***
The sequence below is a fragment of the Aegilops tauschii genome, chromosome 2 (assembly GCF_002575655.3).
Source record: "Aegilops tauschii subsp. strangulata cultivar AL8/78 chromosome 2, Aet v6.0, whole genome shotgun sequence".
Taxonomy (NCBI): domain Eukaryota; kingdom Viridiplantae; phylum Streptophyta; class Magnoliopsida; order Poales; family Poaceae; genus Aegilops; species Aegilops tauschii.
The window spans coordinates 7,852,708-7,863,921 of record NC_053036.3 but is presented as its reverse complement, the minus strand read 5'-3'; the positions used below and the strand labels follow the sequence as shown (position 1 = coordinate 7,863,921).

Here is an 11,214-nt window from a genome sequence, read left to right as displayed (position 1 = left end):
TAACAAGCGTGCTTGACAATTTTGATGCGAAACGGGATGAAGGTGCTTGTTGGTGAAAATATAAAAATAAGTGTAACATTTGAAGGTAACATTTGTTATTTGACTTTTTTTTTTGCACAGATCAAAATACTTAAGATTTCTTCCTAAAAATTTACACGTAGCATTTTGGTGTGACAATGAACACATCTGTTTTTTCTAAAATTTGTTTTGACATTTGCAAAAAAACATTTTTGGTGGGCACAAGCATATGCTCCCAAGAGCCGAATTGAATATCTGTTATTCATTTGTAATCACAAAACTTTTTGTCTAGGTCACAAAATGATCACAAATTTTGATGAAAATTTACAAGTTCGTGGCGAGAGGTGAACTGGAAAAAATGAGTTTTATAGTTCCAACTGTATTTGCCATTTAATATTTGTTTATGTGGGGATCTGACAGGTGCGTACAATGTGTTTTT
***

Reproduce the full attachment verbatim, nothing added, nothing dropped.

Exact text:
The sequence below is a fragment of the Aegilops tauschii genome, chromosome 2 (assembly GCF_002575655.3).
Source record: "Aegilops tauschii subsp. strangulata cultivar AL8/78 chromosome 2, Aet v6.0, whole genome shotgun sequence".
Taxonomy (NCBI): domain Eukaryota; kingdom Viridiplantae; phylum Streptophyta; class Magnoliopsida; order Poales; family Poaceae; genus Aegilops; species Aegilops tauschii.
The window spans coordinates 7,852,708-7,863,921 of record NC_053036.3 but is presented as its reverse complement, the minus strand read 5'-3'; the positions used below and the strand labels follow the sequence as shown (position 1 = coordinate 7,863,921).

Here is an 11,214-nt window from a genome sequence, read left to right as displayed (position 1 = left end):
TAACAAGCGTGCTTGACAATTTTGATGCGAAACGGGATGAAGGTGCTTGTTGGTGAAAATATAAAAATAAGTGTAACATTTGAAGGTAACATTTGTTATTTGACTTTTTTTTTTGCACAGATCAAAATACTTAAGATTTCTTCCTAAAAATTTACACGTAGCATTTTGGTGTGACAATGAACACATCTGTTTTTTCTAAAATTTGTTTTGACATTTGCAAAAAAACATTTTTGGTGGGCACAAGCATATGCTCCCAAGAGCCGAATTGAATATCTGTTATTCATTTGTAATCACAAAACTTTTTGTCTAGGTCACAAAATGATCACAAATTTTGATGAAAATTTACAAGTTCGTGGCGAGAGGTGAACTGGAAAAAATGAGTTTTATAGTTCCAACTGTATTTGCCATTTAATATTTGTTTATGTGGGGATCTGACAGGTGCGTACAATGTGTTTTT